if (data[0] & 0x10) { y = 255; } //down
	if (data[0] & 0x08) { x = 0; }  // left
	if (data[0] & 0x04) { x = 255; } // right

	last_read_controller_bytes[0]=x;
	last_read_controller_bytes[1]=y;
 	last_read_controller_bytes[2]=0;
}	

From there I just use data and x,y to send info to the HID.

read controller is like so

static void readController(unsigned char bits[2])
{
	bits[0] = PINC;
	bits[1] = PINB;
}

And now for the touch sensitive code.

the init.

unsigned char sreg;
	sreg = SREG;
	cli();
	DDRC = 0x3;  // set switch and data bit directions and pull ups
	PORTC = 0x3;

	DDRB &= ~0x3F; //extra switch is on portB, just use all pins for now(testing)..
	anologUpdate();
	SREG = sreg;

and the loop


static void anologUpdate(void)
{
	unsigned char data= 0,data2= 0;
	int x=128,y=128;


	 if ( pinStatus(1<<2) ) data |= 0x80; // button L

	PORTC &= 0x3E;_delay_ms(10);  //swiches set to  on off
	 if ( pinStatus(1<<5) ) data |= 0x2; // button B 
	 if ( pinStatus(1<<4) ) data |= 0x4; // button C
	 if ( pinStatus(1<<3) ) data |= 0x1; // button A
	 if ( pinStatus(1<<2) ) data |= 0x8; // button start

	PORTC  = ~PORTC | 0x0;_delay_ms(10);  //swiches set to  off on 
	 if ( pinStatus(1<<5) ) y = 0;   //Up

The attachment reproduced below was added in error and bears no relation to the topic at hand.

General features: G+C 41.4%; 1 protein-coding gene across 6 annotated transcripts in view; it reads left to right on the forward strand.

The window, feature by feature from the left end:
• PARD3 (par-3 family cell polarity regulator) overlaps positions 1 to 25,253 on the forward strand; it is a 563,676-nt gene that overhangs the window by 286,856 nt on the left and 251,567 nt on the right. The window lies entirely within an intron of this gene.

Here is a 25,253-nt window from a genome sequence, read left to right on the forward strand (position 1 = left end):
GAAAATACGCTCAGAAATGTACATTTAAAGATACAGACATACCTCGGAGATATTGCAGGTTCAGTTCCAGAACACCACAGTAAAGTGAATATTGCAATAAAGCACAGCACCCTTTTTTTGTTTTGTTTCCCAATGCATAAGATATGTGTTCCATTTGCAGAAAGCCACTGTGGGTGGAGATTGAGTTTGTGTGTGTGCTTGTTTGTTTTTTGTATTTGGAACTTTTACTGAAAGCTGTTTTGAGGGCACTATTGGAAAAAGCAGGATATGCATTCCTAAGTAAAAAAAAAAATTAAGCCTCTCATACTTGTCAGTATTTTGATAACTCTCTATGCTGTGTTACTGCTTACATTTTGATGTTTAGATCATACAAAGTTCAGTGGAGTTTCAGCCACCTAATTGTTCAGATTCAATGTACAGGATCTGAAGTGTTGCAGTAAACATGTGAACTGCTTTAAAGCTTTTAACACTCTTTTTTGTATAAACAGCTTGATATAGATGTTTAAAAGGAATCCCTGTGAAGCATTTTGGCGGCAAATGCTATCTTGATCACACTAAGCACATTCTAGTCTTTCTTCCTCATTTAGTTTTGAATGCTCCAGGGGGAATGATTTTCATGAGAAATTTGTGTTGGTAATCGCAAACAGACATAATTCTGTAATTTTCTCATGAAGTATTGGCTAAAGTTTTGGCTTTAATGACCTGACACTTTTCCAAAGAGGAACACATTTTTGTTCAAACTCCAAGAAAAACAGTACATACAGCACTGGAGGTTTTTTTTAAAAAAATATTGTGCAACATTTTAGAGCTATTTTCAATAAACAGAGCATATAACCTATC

if ( pinStatus(1<<4) ) y = 255; //Down
	 if ( pinStatus(1<<3) ) x = 0;   //Left
	 if ( pinStatus(1<<2) ) x = 255;	//Right

	PORTC &= 0x3C; _delay_ms(10); //swiches set to  both off
	 if ( pinStatus(1<<5) ) data |= 0x10; // button Z
	 if ( pinStatus(1<<4) ) data |= 0x20; // button Y
	 if ( pinStatus(1<<3) ) data |= 0x40; // button X
	 if ( pinStatus(1<<2) ) data2 |=0x01; // button R at bottom row

	PORTC  = ~PORTC | 0x3;_delay_ms(10);// set switch back to both on
//HID data.
	last_built_report[0]=x;
	last_built_report[1]=y;
	last_built_report[2]=0x7f;
	last_built_report[3]=0x7f;
	last_built_report[4]=0x7f;
	last_built_report[5]=0x7f;
	last_built_report[6]=data;
	last_built_report[7]=PINB<<2;//TESTING
}

pinStatus like so

static int pinStatus(int pin ){ return ~PINC & pin; }

For anyone to make it this far, you're too kind. Thx for reading. I hope its just some misunderstanding. Be it does give me some cool ideas for touch devices.. If I ever understand what the heck I did to accomplish that?

Last Edited: Sun. Jun 21, 2009 - 10:55 PM
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I'm a lot older after reading all the above but not wiser. :?